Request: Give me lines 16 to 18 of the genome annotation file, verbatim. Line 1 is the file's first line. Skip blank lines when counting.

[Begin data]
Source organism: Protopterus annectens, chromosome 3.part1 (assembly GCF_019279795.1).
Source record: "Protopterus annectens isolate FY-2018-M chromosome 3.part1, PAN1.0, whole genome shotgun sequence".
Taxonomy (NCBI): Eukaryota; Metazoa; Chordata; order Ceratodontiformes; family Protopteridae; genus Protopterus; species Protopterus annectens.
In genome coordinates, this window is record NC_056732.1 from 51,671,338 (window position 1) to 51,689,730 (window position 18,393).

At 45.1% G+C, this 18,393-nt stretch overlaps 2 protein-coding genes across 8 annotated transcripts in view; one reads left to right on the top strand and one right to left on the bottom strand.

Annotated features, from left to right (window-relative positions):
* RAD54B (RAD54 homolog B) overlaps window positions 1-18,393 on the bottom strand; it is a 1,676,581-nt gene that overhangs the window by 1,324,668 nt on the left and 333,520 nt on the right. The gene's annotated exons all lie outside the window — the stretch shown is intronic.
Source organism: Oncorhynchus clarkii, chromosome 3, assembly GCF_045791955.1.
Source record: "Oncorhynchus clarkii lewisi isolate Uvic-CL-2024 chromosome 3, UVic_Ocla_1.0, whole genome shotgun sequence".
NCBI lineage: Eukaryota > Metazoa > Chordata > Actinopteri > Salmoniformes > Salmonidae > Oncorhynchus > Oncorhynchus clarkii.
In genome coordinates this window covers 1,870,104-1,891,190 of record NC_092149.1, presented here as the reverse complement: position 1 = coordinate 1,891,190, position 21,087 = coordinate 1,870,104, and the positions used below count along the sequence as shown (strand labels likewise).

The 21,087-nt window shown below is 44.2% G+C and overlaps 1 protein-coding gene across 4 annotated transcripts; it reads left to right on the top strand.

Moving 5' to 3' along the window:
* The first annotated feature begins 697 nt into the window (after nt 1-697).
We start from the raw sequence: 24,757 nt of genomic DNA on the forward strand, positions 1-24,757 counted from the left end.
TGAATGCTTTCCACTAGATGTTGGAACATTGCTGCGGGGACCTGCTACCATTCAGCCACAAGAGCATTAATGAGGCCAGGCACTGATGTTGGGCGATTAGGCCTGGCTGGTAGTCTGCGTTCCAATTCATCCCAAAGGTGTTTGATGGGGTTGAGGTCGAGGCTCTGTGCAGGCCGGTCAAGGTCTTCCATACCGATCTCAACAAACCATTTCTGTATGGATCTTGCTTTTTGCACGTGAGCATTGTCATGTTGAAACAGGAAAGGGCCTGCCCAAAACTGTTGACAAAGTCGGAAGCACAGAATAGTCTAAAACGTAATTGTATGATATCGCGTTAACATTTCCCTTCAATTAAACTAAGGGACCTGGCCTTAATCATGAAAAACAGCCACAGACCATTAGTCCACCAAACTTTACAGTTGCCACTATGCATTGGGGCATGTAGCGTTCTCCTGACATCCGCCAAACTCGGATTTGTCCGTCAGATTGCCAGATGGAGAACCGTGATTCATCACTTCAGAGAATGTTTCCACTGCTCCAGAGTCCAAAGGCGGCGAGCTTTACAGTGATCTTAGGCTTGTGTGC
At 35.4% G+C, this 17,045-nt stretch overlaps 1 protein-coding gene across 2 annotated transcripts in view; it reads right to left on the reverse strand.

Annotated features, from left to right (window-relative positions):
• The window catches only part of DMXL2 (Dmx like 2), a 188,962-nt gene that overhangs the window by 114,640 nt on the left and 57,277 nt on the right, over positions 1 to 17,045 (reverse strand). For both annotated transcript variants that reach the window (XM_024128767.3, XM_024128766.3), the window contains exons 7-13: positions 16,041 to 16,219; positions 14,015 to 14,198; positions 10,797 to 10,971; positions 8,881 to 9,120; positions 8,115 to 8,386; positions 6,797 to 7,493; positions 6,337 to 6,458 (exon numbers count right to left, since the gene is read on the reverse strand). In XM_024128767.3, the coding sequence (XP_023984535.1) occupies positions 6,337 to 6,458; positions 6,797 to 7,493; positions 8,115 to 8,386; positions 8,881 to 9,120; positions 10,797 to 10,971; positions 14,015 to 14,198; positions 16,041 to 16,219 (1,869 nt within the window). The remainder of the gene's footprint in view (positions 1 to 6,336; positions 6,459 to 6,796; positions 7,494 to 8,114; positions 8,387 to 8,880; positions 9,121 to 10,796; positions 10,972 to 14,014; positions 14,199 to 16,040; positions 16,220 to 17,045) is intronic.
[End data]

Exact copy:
TGAATGCTTTCCACTAGATGTTGGAACATTGCTGCGGGGACCTGCTACCATTCAGCCACAAGAGCATTAATGAGGCCAGGCACTGATGTTGGGCGATTAGGCCTGGCTGGTAGTCTGCGTTCCAATTCATCCCAAAGGTGTTTGATGGGGTTGAGGTCGAGGCTCTGTGCAGGCCGGTCAAGGTCTTCCATACCGATCTCAACAAACCATTTCTGTATGGATCTTGCTTTTTGCACGTGAGCATTGTCATGTTGAAACAGGAAAGGGCCTGCCCAAAACTGTTGACAAAGTCGGAAGCACAGAATAGTCTAAAACGTAATTGTATGATATCGCGTTAACATTTCCCTTCAATTAAACTAAGGGACCTGGCCTTAATCATGAAAAACAGCCACAGACCATTAGTCCACCAAACTTTACAGTTGCCACTATGCATTGGGGCATGTAGCGTTCTCCTGACATCCGCCAAACTCGGATTTGTCCGTCAGATTGCCAGATGGAGAACCGTGATTCATCACTTCAGAGAATGTTTCCACTGCTCCAGAGTCCAAAGGCGGCGAGCTTTACAGTGATCTTAGGCTTGTGTGC
At 35.4% G+C, this 17,045-nt stretch overlaps 1 protein-coding gene across 2 annotated transcripts in view; it reads right to left on the reverse strand.

Annotated features, from left to right (window-relative positions):